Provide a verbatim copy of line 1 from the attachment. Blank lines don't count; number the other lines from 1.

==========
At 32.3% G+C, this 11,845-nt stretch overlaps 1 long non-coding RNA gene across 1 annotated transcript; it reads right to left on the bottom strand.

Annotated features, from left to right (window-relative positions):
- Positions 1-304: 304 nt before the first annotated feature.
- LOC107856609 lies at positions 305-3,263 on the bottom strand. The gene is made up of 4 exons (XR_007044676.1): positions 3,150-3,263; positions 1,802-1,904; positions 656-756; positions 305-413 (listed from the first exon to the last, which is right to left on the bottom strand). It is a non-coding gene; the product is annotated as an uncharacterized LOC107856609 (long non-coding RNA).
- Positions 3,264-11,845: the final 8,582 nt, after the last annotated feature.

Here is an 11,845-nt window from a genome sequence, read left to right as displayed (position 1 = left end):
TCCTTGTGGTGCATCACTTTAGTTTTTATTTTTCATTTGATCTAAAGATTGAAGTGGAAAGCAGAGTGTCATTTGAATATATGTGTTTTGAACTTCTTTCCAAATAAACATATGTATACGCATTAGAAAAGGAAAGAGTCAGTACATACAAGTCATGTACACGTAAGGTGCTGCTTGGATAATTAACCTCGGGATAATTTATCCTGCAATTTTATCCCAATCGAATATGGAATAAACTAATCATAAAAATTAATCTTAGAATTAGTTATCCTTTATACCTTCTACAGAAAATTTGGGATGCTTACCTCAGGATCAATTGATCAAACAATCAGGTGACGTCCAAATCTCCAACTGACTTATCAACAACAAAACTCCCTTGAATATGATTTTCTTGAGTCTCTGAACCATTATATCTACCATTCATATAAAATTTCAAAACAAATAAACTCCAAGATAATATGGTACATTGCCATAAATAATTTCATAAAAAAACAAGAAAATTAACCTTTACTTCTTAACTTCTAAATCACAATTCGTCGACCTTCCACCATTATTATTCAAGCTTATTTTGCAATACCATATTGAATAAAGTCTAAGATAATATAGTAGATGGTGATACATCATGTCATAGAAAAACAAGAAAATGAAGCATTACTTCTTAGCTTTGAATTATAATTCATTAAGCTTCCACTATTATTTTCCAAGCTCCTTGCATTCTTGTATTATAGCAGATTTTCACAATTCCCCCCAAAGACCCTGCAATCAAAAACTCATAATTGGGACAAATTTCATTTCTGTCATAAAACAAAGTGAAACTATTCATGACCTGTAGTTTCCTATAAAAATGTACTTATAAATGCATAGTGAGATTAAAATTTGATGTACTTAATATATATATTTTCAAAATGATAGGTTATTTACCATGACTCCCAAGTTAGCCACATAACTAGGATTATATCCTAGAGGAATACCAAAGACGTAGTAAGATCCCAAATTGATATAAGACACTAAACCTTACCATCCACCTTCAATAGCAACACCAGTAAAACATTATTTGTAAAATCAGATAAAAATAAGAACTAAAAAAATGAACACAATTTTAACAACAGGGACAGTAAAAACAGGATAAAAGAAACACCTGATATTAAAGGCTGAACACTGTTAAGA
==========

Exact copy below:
At 32.3% G+C, this 11,845-nt stretch overlaps 1 long non-coding RNA gene across 1 annotated transcript; it reads right to left on the bottom strand.